Casual workers can be a bonus to organisations that have to meet peaks workflow from time to time. Often taken on a Christmas or busy periods casual workers are used extensively in many industries. Whilst they contribute to a flexible workforce there are key things to bear in mind in terms of their employment.
1. Ensure you issue a written agreement (contract of service) that reflects the nature of the casual work offered this is known as a zero hours contract (also casual hours contract or sessional contract). Also ensure that you only intend to employ the worker on a casual basis ie not offering regular hours on set days at set times. These contracts are operated on mutual no obligation basis therefore there is no obligation for an employer to provide work and there is no obligation for the worker to accept it.
2. Be aware that truly casual workers have mimimal employment rights over and above the provision of holiday pay calculated at 5.6 weeks per annum pro rata. This can be calculated on a quarterly basis by recording hours worked and a pro rata sum provided accordingly. Alternatively if more regular payments of holiday pay are required, they can be provided on a rolled up basis provided this is clearly declared on the contract and in the wageslip.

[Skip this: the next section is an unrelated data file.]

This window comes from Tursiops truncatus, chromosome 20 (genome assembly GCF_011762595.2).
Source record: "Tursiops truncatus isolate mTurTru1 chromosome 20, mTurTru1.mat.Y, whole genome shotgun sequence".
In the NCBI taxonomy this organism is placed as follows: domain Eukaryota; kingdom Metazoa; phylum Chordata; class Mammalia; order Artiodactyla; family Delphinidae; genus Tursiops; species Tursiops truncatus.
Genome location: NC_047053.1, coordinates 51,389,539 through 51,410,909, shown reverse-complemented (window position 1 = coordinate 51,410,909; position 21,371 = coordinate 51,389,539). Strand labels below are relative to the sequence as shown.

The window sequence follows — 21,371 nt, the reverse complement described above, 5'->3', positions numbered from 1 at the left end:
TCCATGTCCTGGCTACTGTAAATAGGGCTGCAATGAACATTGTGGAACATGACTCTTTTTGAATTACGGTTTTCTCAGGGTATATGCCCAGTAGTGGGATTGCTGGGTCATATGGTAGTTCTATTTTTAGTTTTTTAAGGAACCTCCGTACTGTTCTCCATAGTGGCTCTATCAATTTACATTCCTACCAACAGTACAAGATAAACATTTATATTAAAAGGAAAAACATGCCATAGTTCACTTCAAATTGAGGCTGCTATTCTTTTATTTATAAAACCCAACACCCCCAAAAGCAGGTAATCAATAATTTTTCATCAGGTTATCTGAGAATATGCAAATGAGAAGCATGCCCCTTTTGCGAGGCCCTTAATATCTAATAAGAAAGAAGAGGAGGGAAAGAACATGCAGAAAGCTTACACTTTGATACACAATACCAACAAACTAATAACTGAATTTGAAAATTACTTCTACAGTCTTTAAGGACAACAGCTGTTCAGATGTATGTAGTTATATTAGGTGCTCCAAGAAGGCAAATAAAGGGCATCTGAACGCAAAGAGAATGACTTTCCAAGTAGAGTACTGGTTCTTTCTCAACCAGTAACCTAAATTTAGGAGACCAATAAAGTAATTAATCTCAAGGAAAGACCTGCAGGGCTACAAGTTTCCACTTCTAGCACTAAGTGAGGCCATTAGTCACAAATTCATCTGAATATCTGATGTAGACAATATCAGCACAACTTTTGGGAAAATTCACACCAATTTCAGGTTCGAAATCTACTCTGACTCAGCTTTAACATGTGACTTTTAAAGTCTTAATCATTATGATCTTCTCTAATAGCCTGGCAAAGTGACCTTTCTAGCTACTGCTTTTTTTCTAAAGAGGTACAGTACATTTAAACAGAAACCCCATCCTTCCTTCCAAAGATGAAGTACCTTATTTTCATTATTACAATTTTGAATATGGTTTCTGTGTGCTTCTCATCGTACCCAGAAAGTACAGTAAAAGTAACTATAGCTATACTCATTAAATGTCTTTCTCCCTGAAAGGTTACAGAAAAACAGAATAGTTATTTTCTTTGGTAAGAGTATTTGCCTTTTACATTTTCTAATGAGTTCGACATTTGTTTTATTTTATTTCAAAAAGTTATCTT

3. Casual workers should receive the national minimum wage and may be paid SSP provided they meet eligible criteria. They have the right to be protected from unlawful deduction of wages and discrimination. They have protection from whistleblowing and with health and safety.
4. Be aware that workers that are used on a regular basis may be able to claim further employment rights in an employment tribunal. It is best therefore to retain a bank of casual workers and rotate their use so that the same worker is not offered work on a continous basis. Assignments or pieces of work should not be too lengthy. Furthermore, there should be sufficient gap between assignments – at least more than a week.